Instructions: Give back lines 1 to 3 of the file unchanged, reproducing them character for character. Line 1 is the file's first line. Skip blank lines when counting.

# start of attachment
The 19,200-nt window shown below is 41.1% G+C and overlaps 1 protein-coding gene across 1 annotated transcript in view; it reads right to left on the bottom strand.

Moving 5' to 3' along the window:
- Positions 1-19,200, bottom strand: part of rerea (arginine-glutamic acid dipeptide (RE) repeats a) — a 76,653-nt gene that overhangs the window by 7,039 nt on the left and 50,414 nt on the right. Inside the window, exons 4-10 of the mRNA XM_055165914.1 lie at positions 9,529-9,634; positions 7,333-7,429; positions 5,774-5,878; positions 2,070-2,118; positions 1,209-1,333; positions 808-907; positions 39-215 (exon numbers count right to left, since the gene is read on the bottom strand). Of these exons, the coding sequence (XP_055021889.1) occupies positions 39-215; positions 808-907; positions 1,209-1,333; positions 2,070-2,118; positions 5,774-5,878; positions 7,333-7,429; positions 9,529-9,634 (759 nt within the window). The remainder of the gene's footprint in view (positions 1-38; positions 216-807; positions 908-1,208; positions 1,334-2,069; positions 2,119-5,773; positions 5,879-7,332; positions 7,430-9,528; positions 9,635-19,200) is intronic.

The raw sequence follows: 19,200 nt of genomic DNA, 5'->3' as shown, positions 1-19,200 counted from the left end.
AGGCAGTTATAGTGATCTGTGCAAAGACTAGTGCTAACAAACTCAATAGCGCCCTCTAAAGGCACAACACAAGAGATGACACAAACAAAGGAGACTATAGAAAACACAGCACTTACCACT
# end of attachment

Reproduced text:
The 19,200-nt window shown below is 41.1% G+C and overlaps 1 protein-coding gene across 1 annotated transcript in view; it reads right to left on the bottom strand.

Moving 5' to 3' along the window:
- Positions 1-19,200, bottom strand: part of rerea (arginine-glutamic acid dipeptide (RE) repeats a) — a 76,653-nt gene that overhangs the window by 7,039 nt on the left and 50,414 nt on the right. Inside the window, exons 4-10 of the mRNA XM_055165914.1 lie at positions 9,529-9,634; positions 7,333-7,429; positions 5,774-5,878; positions 2,070-2,118; positions 1,209-1,333; positions 808-907; positions 39-215 (exon numbers count right to left, since the gene is read on the bottom strand). Of these exons, the coding sequence (XP_055021889.1) occupies positions 39-215; positions 808-907; positions 1,209-1,333; positions 2,070-2,118; positions 5,774-5,878; positions 7,333-7,429; positions 9,529-9,634 (759 nt within the window). The remainder of the gene's footprint in view (positions 1-38; positions 216-807; positions 908-1,208; positions 1,334-2,069; positions 2,119-5,773; positions 5,879-7,332; positions 7,430-9,528; positions 9,635-19,200) is intronic.